Potentially hazardous prescribing is more likely to occur in people taking multiple medicines for long-term conditions, the study found. Older people were also at higher risk of having an unsafe prescription. Younger people with fewer prescriptions were more likely than their older counterparts to be subject to insufficient monitoring.
The high variation between practices in rates of potentially hazardous prescribing revealed by the study indicates that targeted practice-level interventions could provide an approach to reducing such problematic prescribing.
"Prescribing indicators [such as those used in the study] could be used by medicines management and optimisation teams in Clinical Commissioning Groups to improve patient safety, particularly because they can be used to help concentrate resources and efforts on outlier practices," said Dr Martin Duerden, GP and Clinical Senior Lecturer at the Centre for Health Economics and Medicines Evaluation, Bangor University, North Wales.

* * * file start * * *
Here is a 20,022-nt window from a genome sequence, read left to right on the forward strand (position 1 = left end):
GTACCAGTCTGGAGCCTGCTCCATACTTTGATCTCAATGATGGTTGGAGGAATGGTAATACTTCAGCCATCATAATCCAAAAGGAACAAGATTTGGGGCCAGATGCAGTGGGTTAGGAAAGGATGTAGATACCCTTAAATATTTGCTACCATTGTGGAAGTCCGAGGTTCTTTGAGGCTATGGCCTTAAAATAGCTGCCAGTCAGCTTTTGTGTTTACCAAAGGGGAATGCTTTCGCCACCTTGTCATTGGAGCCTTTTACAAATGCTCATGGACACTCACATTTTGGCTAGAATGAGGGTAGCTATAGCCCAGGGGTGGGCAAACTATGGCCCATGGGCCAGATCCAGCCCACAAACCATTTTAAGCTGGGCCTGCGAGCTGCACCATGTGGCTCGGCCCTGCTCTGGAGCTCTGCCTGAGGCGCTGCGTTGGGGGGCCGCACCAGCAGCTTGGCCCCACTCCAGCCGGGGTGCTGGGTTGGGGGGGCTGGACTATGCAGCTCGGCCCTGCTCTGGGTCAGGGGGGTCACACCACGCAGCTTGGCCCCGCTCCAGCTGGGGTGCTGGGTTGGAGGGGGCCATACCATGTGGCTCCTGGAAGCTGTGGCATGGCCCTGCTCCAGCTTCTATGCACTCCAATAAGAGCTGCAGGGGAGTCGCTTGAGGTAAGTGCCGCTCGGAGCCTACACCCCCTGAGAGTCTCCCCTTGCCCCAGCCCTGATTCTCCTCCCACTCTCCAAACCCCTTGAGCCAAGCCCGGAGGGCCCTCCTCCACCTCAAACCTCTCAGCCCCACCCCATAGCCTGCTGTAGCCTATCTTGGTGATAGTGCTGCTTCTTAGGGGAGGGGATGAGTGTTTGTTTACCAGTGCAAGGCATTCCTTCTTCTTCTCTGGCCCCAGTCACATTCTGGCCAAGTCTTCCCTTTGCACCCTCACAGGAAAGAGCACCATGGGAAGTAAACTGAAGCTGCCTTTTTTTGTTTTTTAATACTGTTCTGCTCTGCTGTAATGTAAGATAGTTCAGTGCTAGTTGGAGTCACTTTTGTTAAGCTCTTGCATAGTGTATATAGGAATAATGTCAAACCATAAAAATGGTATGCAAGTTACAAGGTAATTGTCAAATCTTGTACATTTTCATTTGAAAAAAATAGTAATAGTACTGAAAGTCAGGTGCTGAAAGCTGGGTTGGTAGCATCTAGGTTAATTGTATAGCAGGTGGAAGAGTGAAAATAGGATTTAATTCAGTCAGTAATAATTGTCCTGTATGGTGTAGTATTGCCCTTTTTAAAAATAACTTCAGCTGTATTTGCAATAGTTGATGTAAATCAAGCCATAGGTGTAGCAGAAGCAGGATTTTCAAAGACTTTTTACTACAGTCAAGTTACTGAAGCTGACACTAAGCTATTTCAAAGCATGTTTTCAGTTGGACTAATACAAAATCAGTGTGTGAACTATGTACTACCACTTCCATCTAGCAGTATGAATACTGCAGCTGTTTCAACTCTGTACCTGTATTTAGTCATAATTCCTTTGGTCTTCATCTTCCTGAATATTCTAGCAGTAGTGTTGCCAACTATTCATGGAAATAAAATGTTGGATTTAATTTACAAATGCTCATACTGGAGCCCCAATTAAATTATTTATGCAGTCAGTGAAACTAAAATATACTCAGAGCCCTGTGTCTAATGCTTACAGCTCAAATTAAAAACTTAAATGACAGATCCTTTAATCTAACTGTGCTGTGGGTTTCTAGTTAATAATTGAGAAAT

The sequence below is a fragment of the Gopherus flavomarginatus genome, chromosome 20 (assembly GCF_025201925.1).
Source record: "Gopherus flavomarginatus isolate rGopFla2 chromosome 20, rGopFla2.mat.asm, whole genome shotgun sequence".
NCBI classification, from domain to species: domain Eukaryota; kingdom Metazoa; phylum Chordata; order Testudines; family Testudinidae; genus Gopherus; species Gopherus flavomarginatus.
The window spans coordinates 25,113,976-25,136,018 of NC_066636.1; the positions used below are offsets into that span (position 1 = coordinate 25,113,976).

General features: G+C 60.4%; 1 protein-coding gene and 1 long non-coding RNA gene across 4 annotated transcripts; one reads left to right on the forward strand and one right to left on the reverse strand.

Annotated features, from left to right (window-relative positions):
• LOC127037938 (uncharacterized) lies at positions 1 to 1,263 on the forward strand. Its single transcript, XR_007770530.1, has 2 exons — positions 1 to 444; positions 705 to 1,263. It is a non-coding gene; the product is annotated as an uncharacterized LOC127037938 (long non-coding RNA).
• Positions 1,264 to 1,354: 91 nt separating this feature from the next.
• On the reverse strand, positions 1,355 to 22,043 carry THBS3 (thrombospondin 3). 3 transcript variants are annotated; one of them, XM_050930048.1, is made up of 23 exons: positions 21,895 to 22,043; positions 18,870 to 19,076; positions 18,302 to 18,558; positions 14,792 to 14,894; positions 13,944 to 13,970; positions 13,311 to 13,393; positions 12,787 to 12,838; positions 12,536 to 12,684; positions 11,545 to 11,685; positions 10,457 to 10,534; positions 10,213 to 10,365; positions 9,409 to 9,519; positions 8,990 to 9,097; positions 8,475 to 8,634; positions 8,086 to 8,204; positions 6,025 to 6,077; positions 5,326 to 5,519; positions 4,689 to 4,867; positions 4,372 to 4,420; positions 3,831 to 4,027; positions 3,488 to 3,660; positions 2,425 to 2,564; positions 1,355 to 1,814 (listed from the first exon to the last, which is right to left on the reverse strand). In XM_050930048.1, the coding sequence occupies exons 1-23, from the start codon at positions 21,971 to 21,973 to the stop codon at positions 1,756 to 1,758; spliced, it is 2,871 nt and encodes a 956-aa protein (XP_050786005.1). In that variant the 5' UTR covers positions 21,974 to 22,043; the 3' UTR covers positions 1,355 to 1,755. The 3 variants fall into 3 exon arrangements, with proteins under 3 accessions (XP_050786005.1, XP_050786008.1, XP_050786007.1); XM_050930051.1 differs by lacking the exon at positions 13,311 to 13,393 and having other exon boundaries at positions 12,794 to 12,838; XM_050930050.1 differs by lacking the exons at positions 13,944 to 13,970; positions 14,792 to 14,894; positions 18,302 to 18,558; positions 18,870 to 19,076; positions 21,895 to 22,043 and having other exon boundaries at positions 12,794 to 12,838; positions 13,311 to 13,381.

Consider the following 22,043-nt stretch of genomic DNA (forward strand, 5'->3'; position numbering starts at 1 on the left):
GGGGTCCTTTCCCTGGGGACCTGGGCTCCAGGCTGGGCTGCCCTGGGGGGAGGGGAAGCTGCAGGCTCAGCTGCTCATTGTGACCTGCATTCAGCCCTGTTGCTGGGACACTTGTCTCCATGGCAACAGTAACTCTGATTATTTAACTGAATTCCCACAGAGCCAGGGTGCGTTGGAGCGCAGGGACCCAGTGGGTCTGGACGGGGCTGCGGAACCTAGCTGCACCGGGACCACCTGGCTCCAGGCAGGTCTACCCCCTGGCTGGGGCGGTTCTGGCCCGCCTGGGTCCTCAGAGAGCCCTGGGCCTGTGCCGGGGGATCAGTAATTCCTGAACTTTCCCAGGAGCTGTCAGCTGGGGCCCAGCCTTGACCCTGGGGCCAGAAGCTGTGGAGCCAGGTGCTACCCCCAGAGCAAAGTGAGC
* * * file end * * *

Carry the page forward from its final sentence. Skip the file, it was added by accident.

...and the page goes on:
"The finding that older patients and those receiving multiple repeat prescriptions had the highest risk of triggering a prescribing safety indicator is not surprising," said Dr Duerden. "The message here is for greater vigilance in such patients and increased educational provision for prescribers."
Monitoring younger patients
The discovery that younger patients with fewer repeat prescriptions had higher risk of triggering a monitoring indicator is more surprising, according to Dr Duerden, but may suggest less time or commitment to getting regular blood tests in younger people. "If this is the case, maybe greater effort should be made to emphasise to these people the importance of monitoring, to strengthen recall systems, and to provide these tests at a time that fits into their busy lives," he suggested.
Medicines optimisation guidance from NICE recommends that healthcare professionals consider structured medication reviews for some groups of patients when a clear purpose for the review has been identified. Organisations should also have robust and transparent processes in place (such as the National Reporting and Learning System) to identify, report, prioritise, investigate and learn from medicines-related safety incidents.